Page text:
The Big Picture

Seeing issues in the context of both the global arena and a 30-year time-horizon

To help unleash the full potential of existing governments to operate in concert, they must assess even apparently-domestic issues in the context of the overall global-arena

 

IT IS THE hidden planet-wide connectivity of apparently unrelated aspects of the world economy that raises the greatest globally-defined threats of major crises. This is also what makes many of those challenges the hardest to overcome. Ultimately it is High-Tech-Globalization that has pushed the international community into what can feel like an end-game – an apparently neck-and-neck race between the extremes of Global Renaissance and global chaos. That is why the realignment that governments and major corporations and others must undertake necessarily includes adopting a Holistic Perspective.

There are two components to this realignment, the most obvious of which involves deliberately viewing even apparently-domestic issues in the context of the whole global arena. One of the implications of Gl0balization that politicians tend not to focus on publically is that there are no longer remaining parts of a nation’s activities that are fully isolated any more – they impact other countries and are themselves influenced by numerous decisions made elsewhere around the world.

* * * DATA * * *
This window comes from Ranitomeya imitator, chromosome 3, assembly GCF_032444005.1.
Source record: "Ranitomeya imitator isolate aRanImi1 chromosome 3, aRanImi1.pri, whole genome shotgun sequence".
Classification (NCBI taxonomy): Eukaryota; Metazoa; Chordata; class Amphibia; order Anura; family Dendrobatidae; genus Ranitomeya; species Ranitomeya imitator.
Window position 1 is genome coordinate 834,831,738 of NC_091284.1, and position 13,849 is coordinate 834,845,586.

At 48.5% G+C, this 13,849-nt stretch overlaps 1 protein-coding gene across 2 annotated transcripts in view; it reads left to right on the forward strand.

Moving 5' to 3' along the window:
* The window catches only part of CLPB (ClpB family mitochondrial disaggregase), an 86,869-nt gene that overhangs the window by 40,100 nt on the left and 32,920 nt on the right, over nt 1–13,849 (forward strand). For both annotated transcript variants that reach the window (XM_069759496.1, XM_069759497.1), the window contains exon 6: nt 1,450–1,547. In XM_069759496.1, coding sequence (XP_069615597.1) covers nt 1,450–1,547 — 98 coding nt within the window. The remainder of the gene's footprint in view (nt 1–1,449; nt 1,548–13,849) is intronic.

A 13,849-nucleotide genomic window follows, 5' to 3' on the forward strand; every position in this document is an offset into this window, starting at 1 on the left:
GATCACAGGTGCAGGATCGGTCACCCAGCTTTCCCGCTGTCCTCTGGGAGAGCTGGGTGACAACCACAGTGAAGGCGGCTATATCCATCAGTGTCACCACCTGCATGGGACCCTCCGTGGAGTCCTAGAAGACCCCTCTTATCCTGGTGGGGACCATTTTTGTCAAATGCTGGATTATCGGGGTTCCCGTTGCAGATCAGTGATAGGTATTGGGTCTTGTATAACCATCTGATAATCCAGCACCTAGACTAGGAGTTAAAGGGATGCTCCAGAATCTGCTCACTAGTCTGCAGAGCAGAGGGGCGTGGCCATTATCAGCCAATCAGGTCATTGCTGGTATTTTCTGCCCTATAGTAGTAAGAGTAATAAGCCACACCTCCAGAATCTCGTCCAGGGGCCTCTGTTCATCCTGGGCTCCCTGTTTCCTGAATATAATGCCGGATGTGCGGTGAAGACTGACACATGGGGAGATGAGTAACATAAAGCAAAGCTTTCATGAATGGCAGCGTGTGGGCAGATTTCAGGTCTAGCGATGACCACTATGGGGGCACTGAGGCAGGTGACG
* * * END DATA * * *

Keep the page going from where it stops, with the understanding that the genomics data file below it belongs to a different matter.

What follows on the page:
Only by attempting to reflect fully that relatively-new reality is it possible to unleash all the potential of existing governments operating in concert together as well as with corporations and civil organizations. For instance, it is far easier for the government of a massive emerging economy such as China to explore how to rebalance its cash and trade surpluses by encouraging local consumerism (despite the often-claimed cultural aversion of the Chinese to consumption) if it first considers the threats to its national future if the global economy suffers as a result of China not rebalancing.